‘Just Mercy’ Provides Powerful Kickoff to Virginia Film Festival

The Virginia Film Festival began Wednesday and will run through Sunday. (Photo by Eze Amos)

Introducing the Virginia Film Festival this year gave University of Virginia President Jim Ryan the opportunity to talk about one of his personal heroes.

Taking the Paramount Theater stage Wednesday night to help kick off the festival – a program of the University and its Office of the Provost and Vice Provost for the Arts – Ryan spoke about lawyer Bryan Stevenson, founder of the Equal Justice Initiative and subject of the festival’s opening night film, “Just Mercy.” The festival will run through Sunday.

Stevenson, a Harvard University-educated lawyer now directing the Equal Justice Initiative in Montgomery, Alabama, has dedicated his career to helping the poor, incarcerated and condemned, including many prisoners on death row. He also founded the EJI’s National Memorial for Peace and Justice, honoring victims of lynching in the United States. Last year, UVA staff and faculty were among 110 Charlottesville residents who visited the memorial and delivered soil from the Albemarle County site where John Henry James was lynched in 1898.

“Just Mercy” focuses on one of Stevenson’s earliest victories: the case of Walter McMillian, a black man from Monroeville, Alabama, who was wrongfully convicted of murder and sentenced to death. Stevenson fought for and secured his release in 1993 after McMillian spent six years on death row.

Addressing the capacity crowd, Ryan – who graduated from UVA’s School of Law and served on its faculty for 15 years – said Stevenson “embodies and expresses our national conscience” and why Ryan wanted to go into law.

“When I was in high school, I decided that I really wanted to be a lawyer when I learned about the civil rights movement and the remarkable lawyers who were a part of that,” Ryan said. “To me, the work that these lawyers did was not just courageous, but noble – appealing to the better angels of our nature and of our laws. They met resistance, but that retained their faith in justice, even when the legal system seemed stacked against them. These lawyers became my heroes, and Bryan Stevenson is a modern-day version of these tireless advocates and visionaries for justice and empathy.”

The film, starring Michael B. Jordan as Stevenson and Jamie Foxx as McMillian, lived up to Ryan’s introduction, alternately eliciting gasps and awed silence in the crowd as the characters faced down innumerable obstacles and persistent racism in their fight to save a man’s life.

It will be the first of many such moments this week and weekend, as the festival continues through Sunday. Speaking before Ryan Wednesday, festival director and UVA Vice Provost for the Arts Jody Kielbasa previewed a week of thoughtful discussion and cinematic thrills with more than 150 films that represent “the very best in cinema from this year’s festival circuit.” (See a full festival preview and schedule.)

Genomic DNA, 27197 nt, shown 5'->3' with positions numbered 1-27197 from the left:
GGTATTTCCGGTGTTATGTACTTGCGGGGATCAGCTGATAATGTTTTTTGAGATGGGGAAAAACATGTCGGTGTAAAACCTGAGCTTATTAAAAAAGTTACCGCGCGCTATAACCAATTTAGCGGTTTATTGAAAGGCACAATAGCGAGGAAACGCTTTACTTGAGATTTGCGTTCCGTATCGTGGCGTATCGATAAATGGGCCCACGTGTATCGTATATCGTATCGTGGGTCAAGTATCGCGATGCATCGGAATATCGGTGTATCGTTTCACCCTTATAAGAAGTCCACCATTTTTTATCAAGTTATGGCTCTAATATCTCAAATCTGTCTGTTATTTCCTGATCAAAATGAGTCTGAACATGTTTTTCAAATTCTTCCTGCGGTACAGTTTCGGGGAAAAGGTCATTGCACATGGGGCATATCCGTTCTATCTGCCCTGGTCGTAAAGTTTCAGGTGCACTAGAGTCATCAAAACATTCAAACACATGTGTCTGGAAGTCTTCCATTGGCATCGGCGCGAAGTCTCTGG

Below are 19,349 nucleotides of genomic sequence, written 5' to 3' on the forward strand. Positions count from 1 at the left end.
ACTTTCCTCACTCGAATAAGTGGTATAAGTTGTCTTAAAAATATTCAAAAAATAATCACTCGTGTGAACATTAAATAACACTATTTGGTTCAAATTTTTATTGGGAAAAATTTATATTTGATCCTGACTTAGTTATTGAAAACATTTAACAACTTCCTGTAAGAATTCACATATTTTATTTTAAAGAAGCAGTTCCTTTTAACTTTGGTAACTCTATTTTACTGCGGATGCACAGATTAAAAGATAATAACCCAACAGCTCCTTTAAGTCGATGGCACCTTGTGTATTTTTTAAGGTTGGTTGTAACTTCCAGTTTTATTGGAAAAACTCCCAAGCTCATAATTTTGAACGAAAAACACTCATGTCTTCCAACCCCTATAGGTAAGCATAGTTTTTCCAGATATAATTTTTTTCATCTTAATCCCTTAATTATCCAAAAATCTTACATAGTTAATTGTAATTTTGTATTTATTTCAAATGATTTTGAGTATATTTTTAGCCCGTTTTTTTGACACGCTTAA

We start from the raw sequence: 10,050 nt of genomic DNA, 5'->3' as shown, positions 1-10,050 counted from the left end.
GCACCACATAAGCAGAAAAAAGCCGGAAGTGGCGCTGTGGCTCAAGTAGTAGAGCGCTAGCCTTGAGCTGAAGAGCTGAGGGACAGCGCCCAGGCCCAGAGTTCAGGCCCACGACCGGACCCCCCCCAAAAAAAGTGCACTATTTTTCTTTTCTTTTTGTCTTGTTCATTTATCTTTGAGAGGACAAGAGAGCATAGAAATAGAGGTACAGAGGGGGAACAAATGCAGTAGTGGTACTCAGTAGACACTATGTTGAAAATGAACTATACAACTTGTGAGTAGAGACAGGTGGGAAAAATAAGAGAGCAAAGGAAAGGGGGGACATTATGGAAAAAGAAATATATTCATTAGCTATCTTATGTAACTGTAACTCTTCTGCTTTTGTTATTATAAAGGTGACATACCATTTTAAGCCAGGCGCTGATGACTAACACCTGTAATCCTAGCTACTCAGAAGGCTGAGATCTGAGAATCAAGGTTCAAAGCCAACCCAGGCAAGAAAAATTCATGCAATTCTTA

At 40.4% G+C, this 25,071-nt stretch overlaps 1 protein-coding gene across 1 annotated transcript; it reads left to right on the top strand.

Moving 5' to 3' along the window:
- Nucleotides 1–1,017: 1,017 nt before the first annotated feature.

“Our festival includes a strong lineup of international films that have won awards from the top festivals around the world, insightful documentaries, fun and quirky independent films and a number of films that will be frontrunners for Golden Globe and Academy Award nominations,” Kielbasa said. 

Ryan praised the festival’s ability to build bridges in the community, a theme that he has emphasized in his first two years as president.

“As you may know, we have made bridge-building a central theme for all of us at the University of Virginia, and we are encouraging faculty, students and staff to connect with new people, new experiences and new ideas in the hope that this will broaden their perspective and deepen their understanding,” Ryan said. “I mention this because the Virginia Film Festival has been building bridges for the last 32 years. Each year, the festival links us with artists, with issues and with experiences that allow us to see the world from new perspectives, and in the process perhaps understand each other and the world around us a bit more.”

Earlier Wednesday, more than 500 middle and high school students assembled at the Paramount Theatre to watch “True Justice: Bryan Stevenson’s Fight for Equality,” an HBO documentary on Stevenson. Both films were part of the festival’s “Race in America” series, presented with James Madison’s Montpelier. The series explores questions of race through films like “Just Mercy” or “Harriet,” a highly anticipated film chronicling the life of Harriet Tubman that the festival will screen Saturday night.

For information about the festival, including a full schedule and ticket information, visit virginiafilmfestival.org. Tickets are also available at the University’s Arts Box Office in the lobby of the UVA Drama Building (open weekdays from noon to 5 p.m.), at the Violet Crown cinema on the Downtown Mall, or by phone at 434-924-3376.

Media Contact

Caroline Newman

Associate Editor Office of University Communications